Already the new men are dotted here and there all over the earth. Some, as I have admitted, are still hardly recognisable: but others can be recognised. Every now and then one meets them. Their very voices and faces are different from ours: stronger, quieter, happier, more radiant. They begin where most of us leave off. They are, I say, recognisable; but you must know what to look for. They will not be very like the idea of ‘religious people’ which you have formed from your general reading. They do not draw attention to themselves. You tend to think that you are being kind to them when they are really being kind to you. They love you more than other men do, but they need you less. [...] They will usually seem to have a lot of time: you will wonder where it comes from. When you have recognised one of them, you will recognise the next one much more easily. And I strongly suspect (but how should I know?) that they recognise one another immediately and infallibly, across every barrier of colour, sex, class, age, and even of creeds. In that way, to become holy is rather like joining a secret society. To put it at the very lowest, it must be great fun.From a secular perspective, nearly that whole paragraph could be used to describe celebrity—the "It" Factor. There have been times in history when the celebrities and the saints were the same people. The potential for that is still very real, perhaps less within the minds of the fans than within the hearts of the artists, but I would love to see much more of both. Many celebrities do seem to be touched with divinity in some instances. I actually think Jimmy Fallon could be one of these "new men." He is so joyful and kind, hilarious and amazing. He's a fallen-away Catholic. Do you remember that NPR interview that he gave three years ago? He told Terry Gross that he wanted to be a priest. He described with great love the traditional Mass in all its virtues. Yes, he's fallen—but he can get up; he's away—but he can come back.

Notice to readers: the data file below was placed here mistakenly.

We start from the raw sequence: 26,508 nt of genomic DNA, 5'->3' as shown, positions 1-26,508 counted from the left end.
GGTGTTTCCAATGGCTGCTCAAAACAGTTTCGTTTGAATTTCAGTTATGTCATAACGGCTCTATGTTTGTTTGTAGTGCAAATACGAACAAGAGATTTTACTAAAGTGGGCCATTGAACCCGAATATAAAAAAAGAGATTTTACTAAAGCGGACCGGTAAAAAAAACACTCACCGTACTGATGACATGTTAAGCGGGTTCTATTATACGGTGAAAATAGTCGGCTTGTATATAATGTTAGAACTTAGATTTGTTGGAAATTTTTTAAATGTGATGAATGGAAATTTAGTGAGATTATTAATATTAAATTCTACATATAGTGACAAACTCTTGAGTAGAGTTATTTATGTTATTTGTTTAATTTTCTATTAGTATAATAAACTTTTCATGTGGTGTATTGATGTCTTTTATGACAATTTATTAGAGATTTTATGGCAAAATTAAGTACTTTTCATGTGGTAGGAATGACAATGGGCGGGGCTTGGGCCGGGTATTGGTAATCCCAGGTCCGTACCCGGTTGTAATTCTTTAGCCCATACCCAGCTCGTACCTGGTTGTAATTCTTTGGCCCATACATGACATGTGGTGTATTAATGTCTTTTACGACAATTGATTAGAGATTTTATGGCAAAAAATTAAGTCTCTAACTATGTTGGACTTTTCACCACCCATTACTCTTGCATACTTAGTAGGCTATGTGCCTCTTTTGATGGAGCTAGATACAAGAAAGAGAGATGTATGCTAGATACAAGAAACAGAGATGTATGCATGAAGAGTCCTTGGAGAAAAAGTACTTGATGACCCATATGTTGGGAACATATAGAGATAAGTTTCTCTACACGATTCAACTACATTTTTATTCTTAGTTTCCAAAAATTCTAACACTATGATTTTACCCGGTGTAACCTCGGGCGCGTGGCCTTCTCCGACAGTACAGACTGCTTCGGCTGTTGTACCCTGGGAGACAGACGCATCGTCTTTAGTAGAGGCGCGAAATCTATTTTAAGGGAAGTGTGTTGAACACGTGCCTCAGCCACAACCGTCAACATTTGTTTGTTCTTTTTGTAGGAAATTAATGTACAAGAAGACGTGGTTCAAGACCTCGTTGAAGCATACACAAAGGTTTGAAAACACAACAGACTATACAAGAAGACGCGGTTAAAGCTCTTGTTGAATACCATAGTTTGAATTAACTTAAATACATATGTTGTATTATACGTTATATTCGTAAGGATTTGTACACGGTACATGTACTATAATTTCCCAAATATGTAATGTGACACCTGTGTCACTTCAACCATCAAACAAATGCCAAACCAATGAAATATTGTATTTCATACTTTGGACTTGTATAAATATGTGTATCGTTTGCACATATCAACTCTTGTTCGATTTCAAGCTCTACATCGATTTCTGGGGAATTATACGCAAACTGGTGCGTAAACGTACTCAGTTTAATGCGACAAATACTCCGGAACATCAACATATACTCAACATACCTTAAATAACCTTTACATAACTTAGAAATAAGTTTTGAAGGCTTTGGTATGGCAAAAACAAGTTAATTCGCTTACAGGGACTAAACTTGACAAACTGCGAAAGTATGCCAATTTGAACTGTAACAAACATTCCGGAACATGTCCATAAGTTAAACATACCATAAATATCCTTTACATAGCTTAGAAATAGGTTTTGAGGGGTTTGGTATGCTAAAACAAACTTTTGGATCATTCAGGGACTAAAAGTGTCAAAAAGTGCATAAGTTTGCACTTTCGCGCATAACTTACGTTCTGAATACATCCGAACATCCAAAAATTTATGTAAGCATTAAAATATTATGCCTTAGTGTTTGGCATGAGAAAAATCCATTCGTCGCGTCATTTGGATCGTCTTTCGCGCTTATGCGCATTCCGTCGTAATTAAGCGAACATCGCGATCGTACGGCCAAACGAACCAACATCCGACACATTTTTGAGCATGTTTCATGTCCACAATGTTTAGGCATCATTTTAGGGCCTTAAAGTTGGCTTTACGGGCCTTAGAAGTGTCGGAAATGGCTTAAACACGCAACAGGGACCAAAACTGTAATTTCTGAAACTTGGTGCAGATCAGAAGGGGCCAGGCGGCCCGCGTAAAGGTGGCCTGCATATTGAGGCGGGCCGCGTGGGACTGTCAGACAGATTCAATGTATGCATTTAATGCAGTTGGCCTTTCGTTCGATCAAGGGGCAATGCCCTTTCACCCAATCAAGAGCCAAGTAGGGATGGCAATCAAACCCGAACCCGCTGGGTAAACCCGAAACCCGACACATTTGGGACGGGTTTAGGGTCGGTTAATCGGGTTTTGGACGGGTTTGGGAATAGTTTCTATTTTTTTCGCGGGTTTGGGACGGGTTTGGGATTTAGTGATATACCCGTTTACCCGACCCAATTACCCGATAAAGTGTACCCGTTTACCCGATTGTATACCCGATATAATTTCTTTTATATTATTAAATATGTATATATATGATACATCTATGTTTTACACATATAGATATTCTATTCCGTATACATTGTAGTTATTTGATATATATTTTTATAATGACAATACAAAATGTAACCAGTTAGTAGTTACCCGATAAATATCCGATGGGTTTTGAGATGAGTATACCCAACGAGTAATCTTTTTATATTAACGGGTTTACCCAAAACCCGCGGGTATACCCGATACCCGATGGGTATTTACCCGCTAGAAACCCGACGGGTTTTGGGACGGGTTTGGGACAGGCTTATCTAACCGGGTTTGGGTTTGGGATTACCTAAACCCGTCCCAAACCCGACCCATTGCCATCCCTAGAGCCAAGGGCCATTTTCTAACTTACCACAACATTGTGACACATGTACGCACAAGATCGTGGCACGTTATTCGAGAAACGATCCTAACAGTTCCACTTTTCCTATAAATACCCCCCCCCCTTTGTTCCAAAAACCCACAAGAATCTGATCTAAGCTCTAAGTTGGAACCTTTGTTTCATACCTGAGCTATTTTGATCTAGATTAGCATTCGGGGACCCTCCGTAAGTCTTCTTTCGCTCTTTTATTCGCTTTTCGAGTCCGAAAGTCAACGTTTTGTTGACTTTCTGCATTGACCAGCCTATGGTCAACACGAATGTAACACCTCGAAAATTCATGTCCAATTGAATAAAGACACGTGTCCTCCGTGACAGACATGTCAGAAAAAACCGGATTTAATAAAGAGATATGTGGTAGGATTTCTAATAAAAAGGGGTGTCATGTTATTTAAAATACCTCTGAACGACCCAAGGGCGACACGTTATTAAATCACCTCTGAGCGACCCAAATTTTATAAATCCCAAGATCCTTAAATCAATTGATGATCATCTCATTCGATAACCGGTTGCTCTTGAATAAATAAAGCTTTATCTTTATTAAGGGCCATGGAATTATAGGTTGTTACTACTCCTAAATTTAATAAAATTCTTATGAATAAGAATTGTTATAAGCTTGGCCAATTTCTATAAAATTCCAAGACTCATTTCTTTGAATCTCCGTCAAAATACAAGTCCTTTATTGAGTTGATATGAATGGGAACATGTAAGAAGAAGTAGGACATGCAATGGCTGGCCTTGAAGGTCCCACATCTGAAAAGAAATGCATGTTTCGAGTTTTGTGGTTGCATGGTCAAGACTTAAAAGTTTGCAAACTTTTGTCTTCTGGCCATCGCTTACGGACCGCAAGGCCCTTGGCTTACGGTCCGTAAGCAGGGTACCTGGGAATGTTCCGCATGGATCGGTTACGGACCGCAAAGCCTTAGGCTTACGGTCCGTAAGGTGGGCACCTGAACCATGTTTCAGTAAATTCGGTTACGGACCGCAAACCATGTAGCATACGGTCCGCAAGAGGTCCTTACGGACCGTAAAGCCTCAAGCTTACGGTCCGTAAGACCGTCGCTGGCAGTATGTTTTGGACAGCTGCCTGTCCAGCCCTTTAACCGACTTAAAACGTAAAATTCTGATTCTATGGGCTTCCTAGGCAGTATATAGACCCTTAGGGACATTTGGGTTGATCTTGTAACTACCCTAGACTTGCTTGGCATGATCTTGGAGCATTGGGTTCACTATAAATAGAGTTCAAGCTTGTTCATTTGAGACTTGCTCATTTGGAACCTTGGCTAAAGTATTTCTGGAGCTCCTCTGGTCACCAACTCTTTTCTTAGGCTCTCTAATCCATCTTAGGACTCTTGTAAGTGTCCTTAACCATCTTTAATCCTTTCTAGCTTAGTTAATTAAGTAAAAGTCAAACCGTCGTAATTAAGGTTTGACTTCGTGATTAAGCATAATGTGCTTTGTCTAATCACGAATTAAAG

Sometimes secular celebrities say or do very surprising and inspiring things. (I tend to gravitate towards this theme as evidenced here and here.) I just saw that Eric Clapton wrote a song to the Blessed Mother while he was in rehab, for example. Maybe that happened because some "Layla" fan repeatedly prayed rosaries for him. It's possible! What prayers and penances were spent on Bryan Ferry (of the British art rock band, "Roxy Music") to prompt this stunning, glorious piece of work?
My Lent has been filled with this video thanks to the friend who recommended it after giving a beautiful talk about mortification. It's a little taste of the After Party—the Marriage Supper of the Lamb—right here in time. It is helping me to keep my eyes on the prize, and to keep the peace in the midst of so many temporal inadequacies. It also reminds me to be grateful for the gift of faith, and to pray earnestly for every name in Jimmy Fallon's litany of celebrities. You should do this, too: for the rest of Lent, light a candle each day for the conversion of some artist that you love. Your prayers can make all the difference—believe that! And should you meet those souls in Heaven, jamming along with the entire Cloud of Witnesses, what satisfaction there will be—forevermore!
Here's the post from Busted Halo in which I found the SNL recap clip: What Jimmy Fallon Can Teach Us This Lent. It's a good read.
Here's Stephen Colbert (with a real white beard!) talking about his Catholic faith in a recent interview.
Big news! More audio-recordings of C.S. Lewis have been recovered! Listen to him delivering what became Mere Christianity and weep for joy.
Finally, there is a new edition of Robert Hugh Benson's Lord of the World , an apocalyptic tale in which unity in Christ is contrasted with the purely-secular unity of a religion of humanity. Pope Francis loves it and you will, too!